Consequently, the study of the factors that affect the size of national production differs from the study for satisfying all the basic needs of all individuals personally and completely. The subject of study must be the basic human needs of man, as a human being, and the study of distributing the wealth to the members of society to guarantee the satisfaction of all their basic needs while allowing them to pursue the satisfaction of their wants & luxury needs. This should be the subject of study, and should be undertaken in the first place. Moreover, resolving the poverty of a country does not resolve the problem of poverty for individuals. On the contrary, resolving the poverty of the individuals, and the fair distribution of the wealth of the country, motivates all the people of the country to work towards increasing the national income and resolving poverty of the country. Yet, the study of factors that affect the size of production and the increase of the national income should be discussed within the framework of economic science, rather than in the discussion of the economic system.
5. Scarcity of resources is not the problem and human needs are limited
Capitalism views the economic problem, which faces any society to be the scarcity of commodities and services. It claims that the human needs are steadily increasing, and the products continue to be too scarce to satisfy the growing needs of the people. This view is erroneous and in fact contradicts with reality. This is because the needs, which must be met, are the basic needs of the individual as a human (food, shelter, education, health and clothing), and not the luxuries, although they too are sought. The basic needs of humans are limited, and the resources and products, which they call the commodities and services, are certainly sufficient to satisfy the basic human needs. It is possible to satisfy all of the basic needs of mankind completely.
The economic problem is, in reality, the distribution of these resources and services enabling every individual to satisfy all basic needs completely, and after that helping them to strive for attaining their luxuries. The basic needs of man as a human do not increase. Only the luxurious needs that may increase and vary due to higher urbanization.
The discussion of the capitalist economic system leads to the conclusion that the implementation of this system over a period of time should lead to a profound poverty and severe dissatisfaction for any society. In this section, we will examine actual data from the contemporary world that lives under the domination of capitalist economic systems. The data shows without any doubt that the theoretical errors of the major economic principals have led to serious failures that cause huge catastrophic effects on a very large number of the population in the world.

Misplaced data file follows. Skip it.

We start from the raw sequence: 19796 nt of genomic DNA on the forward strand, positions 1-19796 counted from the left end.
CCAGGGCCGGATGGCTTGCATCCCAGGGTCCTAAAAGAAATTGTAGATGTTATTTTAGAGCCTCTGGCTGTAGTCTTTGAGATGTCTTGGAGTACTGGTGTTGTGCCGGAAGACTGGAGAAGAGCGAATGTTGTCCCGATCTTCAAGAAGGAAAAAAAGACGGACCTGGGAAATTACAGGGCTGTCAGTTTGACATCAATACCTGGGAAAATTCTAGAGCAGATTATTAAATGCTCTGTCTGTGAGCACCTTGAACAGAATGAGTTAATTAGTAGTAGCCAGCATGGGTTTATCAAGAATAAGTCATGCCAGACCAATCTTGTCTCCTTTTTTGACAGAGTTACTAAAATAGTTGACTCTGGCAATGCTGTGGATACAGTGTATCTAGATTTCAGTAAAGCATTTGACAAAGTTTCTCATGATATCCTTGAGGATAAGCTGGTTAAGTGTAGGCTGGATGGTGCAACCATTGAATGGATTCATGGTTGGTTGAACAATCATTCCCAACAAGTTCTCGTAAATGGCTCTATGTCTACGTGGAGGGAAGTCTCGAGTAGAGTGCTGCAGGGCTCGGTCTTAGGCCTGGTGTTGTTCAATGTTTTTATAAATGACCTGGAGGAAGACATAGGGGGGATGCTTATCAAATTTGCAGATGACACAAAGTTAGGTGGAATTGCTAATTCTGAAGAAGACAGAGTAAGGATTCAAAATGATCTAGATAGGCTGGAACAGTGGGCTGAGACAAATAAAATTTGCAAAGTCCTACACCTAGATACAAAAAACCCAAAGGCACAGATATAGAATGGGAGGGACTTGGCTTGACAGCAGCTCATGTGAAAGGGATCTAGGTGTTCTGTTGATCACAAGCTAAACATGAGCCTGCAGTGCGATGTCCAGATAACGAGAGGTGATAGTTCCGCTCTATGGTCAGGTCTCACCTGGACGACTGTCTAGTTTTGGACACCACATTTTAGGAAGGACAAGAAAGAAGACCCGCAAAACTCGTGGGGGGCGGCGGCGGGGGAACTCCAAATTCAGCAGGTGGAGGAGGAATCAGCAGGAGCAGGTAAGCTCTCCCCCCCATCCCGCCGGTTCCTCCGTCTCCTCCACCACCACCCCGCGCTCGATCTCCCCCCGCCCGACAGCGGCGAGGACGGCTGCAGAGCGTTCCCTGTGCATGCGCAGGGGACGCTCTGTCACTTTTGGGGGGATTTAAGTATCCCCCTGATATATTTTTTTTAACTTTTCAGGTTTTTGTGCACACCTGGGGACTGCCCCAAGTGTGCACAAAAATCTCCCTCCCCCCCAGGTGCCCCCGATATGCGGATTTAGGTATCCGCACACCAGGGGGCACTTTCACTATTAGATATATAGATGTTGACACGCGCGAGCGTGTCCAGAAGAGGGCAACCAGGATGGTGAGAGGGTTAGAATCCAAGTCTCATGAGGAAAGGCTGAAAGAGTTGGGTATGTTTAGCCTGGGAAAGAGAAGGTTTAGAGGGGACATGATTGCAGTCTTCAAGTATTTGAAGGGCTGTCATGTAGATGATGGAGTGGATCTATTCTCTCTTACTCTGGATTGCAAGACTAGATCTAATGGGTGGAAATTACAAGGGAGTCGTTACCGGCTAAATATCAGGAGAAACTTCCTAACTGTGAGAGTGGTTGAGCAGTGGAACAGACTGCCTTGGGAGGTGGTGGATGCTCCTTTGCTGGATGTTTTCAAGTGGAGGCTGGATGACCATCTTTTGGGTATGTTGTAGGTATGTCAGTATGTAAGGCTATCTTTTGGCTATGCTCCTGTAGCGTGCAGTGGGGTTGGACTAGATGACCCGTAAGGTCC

Hunger under capitalism
Growing out of a Harvard School of Public Health conference on hunger, The Physician Task Force on Hunger in America was established in early 1984. The major findings and
conclusions of the Task Force include:
⚫ Hunger is a problem of epidemic proportions across the nation
⚫ Hunger in America is getting worse, not better
⚫ Malnutrition and ill-health are associated with hunger
⚫ is the result of federal government policies
⚫ Present policies are not alleviating hunger in America
Conclusion: Resolution of hunger and poverty require fundamental change at the level of the economic system. Capitalism is designed to produce poverty not to resolve it.
Globalization is the newer form of global capitalism. It is capitalism across nations. Capital flows between nations without serious constraints. Products move from the producing origins to consuming destinations without the feel of borders or national
barriers. Again, the production of resources and wealth increase and multiply. But the impact of the tremendous growth of wealth does not find its way to satisfy the needs of the people. Consider this report on globalization:
“The Scorecard on Globalization 1980-2000: Twenty Years of Diminished Progress”